That sentence stopped prematurely, as did the smile curving on her face. As human beings, it’s easy for us to get caught up in success and believe that once it takes place regularly, then it will consistently be around. Cheng, who’s had her fair share of trials and tribulations, knows better. She’s been through the heartbreaking defeats against Ateneo, and in some of those battles, was powerless to contribute due to injuries which threatened to derail her career before it really got going. 

That’s why when asked about the immediate objective she needs to accomplish, her shy and gentle nature is replaced by a more serious and straightforward tone. 

“Iniisip ko lang [na] this year, personally, ako mismo, kailangan ko maging mature as a person,” she admits. “Hindi ko sila male-lead if hindi ako sa sarili ko, hindi ko kaya i-overcome yung mistakes ko sa loob ng court.”

She then asks, “Paano ko sila ma le-lead if ako mismo naiinis ako pag nagkakamali ako, nag ta-tantrums ako?”

Cheng, of course, is referring to the fact that more than half of La Salle’s roster is composed of student-athletes who have not been seasoned by the bright lights and pressure of the UAAP stage. As Season 81 progresses, so will the difficulties that the young Lady Spikers will have to face if this team is to defend its crown against opponents who are more than eager to take down La Salle. Just ask UP and UST, both of whom showed no hesitation in upsetting DLSU in the first round.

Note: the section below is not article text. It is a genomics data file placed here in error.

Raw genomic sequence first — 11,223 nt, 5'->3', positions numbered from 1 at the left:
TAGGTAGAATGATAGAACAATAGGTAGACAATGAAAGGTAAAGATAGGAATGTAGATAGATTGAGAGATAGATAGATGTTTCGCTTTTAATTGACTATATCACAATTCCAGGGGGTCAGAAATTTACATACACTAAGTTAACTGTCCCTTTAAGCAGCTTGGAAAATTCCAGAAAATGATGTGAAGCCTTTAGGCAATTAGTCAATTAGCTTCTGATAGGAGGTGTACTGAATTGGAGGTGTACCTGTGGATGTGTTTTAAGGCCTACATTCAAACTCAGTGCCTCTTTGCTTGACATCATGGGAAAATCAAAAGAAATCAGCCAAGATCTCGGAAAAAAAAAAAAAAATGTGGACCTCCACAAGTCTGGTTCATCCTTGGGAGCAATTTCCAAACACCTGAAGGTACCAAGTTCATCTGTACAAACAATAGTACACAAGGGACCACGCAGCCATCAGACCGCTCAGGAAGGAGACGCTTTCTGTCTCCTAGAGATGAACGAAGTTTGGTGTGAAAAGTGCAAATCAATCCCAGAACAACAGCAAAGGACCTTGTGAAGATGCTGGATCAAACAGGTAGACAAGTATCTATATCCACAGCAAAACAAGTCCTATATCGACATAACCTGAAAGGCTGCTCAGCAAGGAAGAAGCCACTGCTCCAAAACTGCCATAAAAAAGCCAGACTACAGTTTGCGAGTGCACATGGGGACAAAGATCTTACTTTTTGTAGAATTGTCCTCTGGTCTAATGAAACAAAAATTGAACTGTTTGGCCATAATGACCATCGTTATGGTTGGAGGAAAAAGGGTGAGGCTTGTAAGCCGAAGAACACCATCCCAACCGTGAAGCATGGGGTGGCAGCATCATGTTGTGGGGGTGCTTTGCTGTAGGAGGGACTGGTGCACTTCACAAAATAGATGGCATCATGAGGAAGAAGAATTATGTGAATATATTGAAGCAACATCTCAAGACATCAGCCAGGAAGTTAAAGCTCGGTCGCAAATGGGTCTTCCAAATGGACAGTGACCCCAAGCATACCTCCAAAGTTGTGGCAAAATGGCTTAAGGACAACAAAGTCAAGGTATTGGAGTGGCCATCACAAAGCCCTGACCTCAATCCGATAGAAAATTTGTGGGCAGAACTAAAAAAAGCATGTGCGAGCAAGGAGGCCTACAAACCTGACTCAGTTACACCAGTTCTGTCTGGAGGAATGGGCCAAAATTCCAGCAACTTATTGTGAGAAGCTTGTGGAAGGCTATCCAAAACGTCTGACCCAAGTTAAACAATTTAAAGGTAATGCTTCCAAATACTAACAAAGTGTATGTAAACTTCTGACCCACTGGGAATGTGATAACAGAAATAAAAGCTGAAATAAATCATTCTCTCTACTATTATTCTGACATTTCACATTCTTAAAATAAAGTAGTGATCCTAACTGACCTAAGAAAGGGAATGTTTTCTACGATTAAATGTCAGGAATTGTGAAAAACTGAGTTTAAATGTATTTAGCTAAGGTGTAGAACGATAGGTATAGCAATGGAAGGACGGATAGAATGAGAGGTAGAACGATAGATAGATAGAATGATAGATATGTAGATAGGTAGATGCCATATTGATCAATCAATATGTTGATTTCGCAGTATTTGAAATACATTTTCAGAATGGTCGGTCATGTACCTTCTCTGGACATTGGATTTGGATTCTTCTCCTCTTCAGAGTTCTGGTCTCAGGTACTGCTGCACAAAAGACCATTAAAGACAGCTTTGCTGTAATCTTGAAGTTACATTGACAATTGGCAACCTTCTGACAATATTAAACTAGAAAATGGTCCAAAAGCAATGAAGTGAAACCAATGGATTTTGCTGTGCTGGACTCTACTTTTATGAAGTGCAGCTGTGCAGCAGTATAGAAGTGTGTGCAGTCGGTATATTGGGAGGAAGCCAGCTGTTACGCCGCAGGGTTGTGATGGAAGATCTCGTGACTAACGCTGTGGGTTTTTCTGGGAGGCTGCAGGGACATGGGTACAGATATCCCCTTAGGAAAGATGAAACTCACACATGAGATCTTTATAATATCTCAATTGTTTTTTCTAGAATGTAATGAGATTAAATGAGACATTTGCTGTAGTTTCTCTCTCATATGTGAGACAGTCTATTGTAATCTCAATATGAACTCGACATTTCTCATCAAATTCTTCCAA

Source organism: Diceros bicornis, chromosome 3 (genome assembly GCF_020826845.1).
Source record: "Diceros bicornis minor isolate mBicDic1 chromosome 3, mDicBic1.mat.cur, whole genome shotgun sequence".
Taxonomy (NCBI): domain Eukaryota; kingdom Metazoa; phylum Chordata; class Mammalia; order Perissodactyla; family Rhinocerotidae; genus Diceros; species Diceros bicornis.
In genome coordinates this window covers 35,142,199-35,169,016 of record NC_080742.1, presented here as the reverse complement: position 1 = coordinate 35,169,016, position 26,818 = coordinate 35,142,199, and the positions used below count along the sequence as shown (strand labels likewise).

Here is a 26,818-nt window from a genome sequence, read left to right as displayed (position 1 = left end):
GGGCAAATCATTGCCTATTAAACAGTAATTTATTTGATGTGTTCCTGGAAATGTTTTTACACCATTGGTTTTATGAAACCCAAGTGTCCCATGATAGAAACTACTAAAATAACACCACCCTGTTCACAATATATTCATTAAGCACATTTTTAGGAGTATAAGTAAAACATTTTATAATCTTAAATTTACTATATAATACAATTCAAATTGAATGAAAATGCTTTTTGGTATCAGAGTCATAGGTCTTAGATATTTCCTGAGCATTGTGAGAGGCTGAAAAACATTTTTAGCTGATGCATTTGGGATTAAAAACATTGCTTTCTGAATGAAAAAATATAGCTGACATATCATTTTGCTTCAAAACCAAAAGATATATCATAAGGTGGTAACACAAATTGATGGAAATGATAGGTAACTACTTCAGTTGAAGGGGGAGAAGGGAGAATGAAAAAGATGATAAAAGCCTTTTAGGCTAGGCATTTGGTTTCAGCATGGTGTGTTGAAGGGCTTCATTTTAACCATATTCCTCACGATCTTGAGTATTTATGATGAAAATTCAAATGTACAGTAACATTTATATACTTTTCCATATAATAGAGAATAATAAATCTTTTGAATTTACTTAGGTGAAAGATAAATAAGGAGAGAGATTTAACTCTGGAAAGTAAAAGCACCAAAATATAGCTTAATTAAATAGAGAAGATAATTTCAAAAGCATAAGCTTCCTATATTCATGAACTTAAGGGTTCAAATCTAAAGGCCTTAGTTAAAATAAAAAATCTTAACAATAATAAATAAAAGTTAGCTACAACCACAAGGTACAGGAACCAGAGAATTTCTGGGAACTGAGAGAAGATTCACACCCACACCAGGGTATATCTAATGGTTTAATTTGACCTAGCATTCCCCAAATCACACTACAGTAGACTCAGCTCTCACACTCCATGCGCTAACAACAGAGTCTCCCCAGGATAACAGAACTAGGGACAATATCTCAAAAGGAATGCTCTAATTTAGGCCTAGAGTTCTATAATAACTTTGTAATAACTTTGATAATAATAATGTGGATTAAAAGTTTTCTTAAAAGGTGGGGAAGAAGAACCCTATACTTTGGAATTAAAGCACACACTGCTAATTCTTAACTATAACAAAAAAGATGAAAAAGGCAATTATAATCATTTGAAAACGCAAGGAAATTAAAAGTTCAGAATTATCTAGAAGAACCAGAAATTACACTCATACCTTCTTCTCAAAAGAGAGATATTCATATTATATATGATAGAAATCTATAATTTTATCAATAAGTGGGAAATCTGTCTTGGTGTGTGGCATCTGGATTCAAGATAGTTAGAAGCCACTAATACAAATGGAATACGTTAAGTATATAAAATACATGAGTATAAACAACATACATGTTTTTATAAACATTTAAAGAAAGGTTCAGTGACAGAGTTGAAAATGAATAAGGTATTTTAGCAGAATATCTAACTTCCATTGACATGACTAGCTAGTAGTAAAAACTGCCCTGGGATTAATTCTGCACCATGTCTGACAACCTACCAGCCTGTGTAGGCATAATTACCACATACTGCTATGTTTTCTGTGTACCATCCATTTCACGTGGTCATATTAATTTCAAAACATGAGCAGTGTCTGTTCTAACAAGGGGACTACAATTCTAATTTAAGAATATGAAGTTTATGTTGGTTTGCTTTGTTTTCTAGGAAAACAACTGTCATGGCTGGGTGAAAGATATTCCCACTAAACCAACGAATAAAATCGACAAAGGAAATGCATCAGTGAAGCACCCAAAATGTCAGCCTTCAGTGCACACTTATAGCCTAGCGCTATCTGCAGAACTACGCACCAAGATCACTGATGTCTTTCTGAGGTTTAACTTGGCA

The good news for Cheng is that she isn’t alone. Michelle Cobb, who played remarkable in her first year as DLSU’s full-time setter last season, is now in her junior year and will also provide guidance to her younger teammates. Ditto for girls like May Luna, Tim Tiamzon, Aduke Ogunsanya, and more. 

“Nag-usap kami lahat na hindi ko kailangan angkinin lang yung burden or yung challenge or yung pressure, yung responsibilities,” says Cheng. “Mag tulong-tulungan kami lalo na kaming seniors talaga.”